I’ve got job security. And you do, too.

If you’re a mom, you’re probably going to relate to what I have to say. And if you don’t have children, stick around because I’m going to bring you into the fold in a minute…
As the Conover household's Director of Operations, I love my job but wholeheartedly admit to bitching and moaning about the incessant demands:
I'm the last one in bed at night, yet the first one up in the morning; I don't get sick days; and you already know my strong disdain for laundry. And don’t even get me started about the fact that if I even so much as attempt to write a blog post in the presence of both children, my son commences to climbing on me like a human jungle gym, and my daughter suddenly needs to be nursed. 
But guess what? For all of my bellyaching and bemoaning, I know I’ve got staying power. My children are not going to wake up one morning and say, “You know what? Your services are no longer needed here, mom. So, thanks, but, you’ve just been released.”
Nope. Like me or not – and I’d like to believe that, for the most part, they like me – mama isn’t going anywhere.
But the same can’t be said for an NFL football player.
Like any position in the private sector, job security it shaky, at best, and playing professional football is no different. But I think people would be surprised to know the alarming rate at which NFL players have to look over their shoulders – and on a daily basis, no less – because threats abound.
A few weeks ago, the NFL hosted its annual draft. There were cheers, and hugs, and high-fives all around by the draftees and their families, because it was assumed that after said player had jumped the tremendous hurdle of getting drafted, it will all be smooth sailing from there. The player had managed to beat tremendous odds, after all: While there are hundreds of college football teams, there are only 32 NFL teams; and while a college team is comprised of 85 scholarship players and an unlimited number of walk-ons, the absolute total number of players on an NFL team is only 53.
But at the end of the draft, the average NFL team has about 85 players on its roster.
You do the math: Players will be cut at training camp – before the season even begins.
And even if a player manages to make it through camp, the aforementioned threats are large, looming, and, frankly, never-ending. Let’s pretend for a moment you are an NFL player. Let me break down why you should be afraid. Very afraid:
The Work-out Threat: A draft is the most popular means an NFL team obtains players, but it is far from the only means. Team personnel “work-out” (read: audition) players all year round for the purpose of having another player on speed-dial in case you become injured.
The Free Agent Threat: Let’s say a player comes to the end of his contract, yet is still able-bodied and ready to play. He now becomes a free agent, which means he is free to become signed by any team, at any time. And he could be coming to your team to take your spot.
The New Coach Threat: What if a team gets a new head coach? He is likely to bring with him new ideas, new philosophies, and, sometimes, the recommendation that the team sign players from his previous team.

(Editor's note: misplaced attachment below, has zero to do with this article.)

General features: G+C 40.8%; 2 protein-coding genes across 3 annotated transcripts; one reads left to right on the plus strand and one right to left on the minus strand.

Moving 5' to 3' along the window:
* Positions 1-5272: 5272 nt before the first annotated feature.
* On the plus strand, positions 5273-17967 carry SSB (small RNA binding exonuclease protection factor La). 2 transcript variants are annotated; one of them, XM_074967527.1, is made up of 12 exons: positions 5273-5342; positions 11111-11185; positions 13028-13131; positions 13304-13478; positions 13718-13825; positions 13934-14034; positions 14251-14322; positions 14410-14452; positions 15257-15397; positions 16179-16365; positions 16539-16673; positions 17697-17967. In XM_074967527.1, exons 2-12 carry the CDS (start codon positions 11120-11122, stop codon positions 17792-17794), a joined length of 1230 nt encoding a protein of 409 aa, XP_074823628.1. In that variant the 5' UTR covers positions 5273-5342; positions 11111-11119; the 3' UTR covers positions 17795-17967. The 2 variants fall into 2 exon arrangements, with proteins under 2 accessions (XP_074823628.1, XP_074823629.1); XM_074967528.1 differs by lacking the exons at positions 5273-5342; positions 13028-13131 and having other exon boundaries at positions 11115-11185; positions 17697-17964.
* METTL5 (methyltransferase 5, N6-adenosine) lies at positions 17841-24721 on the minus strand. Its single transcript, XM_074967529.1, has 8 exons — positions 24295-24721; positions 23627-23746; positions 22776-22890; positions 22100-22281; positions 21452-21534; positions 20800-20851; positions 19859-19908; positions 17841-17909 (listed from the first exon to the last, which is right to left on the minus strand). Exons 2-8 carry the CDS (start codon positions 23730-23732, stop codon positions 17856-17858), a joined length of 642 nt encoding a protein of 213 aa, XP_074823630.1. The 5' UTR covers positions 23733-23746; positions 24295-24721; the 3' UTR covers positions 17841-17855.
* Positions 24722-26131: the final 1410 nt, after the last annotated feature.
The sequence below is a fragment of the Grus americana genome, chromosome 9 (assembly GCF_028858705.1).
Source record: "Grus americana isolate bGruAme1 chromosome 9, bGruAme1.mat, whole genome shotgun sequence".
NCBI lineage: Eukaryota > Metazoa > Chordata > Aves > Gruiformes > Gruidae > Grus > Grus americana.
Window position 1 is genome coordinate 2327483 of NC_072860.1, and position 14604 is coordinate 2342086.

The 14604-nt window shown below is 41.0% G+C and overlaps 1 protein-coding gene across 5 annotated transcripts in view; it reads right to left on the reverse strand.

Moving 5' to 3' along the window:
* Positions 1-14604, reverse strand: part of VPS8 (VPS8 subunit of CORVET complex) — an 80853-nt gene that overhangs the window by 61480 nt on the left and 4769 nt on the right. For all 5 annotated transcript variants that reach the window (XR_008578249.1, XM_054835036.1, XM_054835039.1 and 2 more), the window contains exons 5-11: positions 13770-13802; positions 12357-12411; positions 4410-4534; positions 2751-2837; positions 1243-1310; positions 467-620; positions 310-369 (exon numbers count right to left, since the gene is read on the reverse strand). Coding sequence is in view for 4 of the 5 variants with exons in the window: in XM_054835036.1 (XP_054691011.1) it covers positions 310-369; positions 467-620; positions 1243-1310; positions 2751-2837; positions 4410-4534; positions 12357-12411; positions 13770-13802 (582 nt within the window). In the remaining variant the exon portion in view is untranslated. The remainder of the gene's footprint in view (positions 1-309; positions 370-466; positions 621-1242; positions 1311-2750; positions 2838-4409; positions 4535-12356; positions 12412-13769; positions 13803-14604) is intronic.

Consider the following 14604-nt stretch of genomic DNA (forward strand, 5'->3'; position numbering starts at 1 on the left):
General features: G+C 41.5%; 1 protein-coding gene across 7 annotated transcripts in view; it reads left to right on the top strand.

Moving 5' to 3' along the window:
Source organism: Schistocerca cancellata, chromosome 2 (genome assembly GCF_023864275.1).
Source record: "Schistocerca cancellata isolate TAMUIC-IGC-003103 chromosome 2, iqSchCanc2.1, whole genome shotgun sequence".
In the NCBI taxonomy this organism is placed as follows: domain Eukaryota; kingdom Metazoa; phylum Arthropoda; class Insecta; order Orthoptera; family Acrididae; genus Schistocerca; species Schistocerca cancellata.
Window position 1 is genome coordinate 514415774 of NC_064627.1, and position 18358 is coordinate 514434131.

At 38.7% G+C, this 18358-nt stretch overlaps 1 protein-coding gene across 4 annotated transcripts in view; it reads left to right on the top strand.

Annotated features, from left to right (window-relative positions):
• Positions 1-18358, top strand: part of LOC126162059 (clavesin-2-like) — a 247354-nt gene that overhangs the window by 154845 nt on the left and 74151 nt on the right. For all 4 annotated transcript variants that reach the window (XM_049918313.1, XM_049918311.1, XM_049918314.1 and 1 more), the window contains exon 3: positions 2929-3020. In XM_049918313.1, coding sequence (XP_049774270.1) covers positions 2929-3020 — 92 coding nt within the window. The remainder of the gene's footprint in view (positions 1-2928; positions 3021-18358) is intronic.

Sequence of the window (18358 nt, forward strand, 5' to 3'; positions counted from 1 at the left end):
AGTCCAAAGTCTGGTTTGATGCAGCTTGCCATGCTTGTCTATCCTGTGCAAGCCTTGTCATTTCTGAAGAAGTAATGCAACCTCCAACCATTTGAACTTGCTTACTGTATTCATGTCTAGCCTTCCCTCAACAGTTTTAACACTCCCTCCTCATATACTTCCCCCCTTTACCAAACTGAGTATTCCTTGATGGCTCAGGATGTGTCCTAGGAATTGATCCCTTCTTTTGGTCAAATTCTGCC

The Injury Threat: This scenario is sure to make your head spin: An NFL team typically employs six wide receivers. Let’s say one gets hurt, and the remaining five are not 100%. So that means it is imperative that your team replace the one that is injured. But your team is still employing the injured guy – even though he isn’t playing at the moment, and if your team obtains his replacement, then the team be at 54 players when they can only have 53 on the roster. What happens now? Team personnel start sniffing around in other areas of your team, and they find that they are heavy in the offensive lineman department – the position you play: the team only needs eight linemen, but they currently have nine. So they hand you your walking papers. This game of musical chairs happens. All. The. Time. 
The Upgrade Threat: Let’s say you drive a 2010 BMW. It runs fine, you still love it, and you are happy with it…but you are presented with the opportunity to buy a 2014 BMW – for less. Why wouldn’t you want a younger, shinier version of the car you’ve already got? NFL scouts are no different.
The bottom line is this: While this is the day-to-day reality of playing in the NFL, these are factors that, thankfully, I needn’t worry about. I’ve got my position as Mama on lock. And even if you’re not a mother, you may enjoy the same security – perhaps you just haven’t looked at your situation from the proper perspective. Whether you are a daughter, sister, caregiver, or the truest friend someone may have, there is a certain comfort in knowing that you are needed, that you are wanted, that things will fall apart without you, and, ultimately, that you make all the difference.
There is no feeling in the world akin to the validation that you are not only a first-round draft choice, you are the only draft choice. 
I will remind myself of this, of course, at 3:18 a.m. when my daughter gets up for her first of three middle-of-the-night feedings, or when my son crashes my already too-short shower by abruptly pelting me with his Little People while proclaiming that it is “bathy time” for them, too.

Courtney Conover, The Brown Girl with Long Hair, is a mom of two and wife of an ex-NFL player. She has more Legos and NFL memorabilia than she knows what to do with. She blogs at The Brown Girl with Long Hair.


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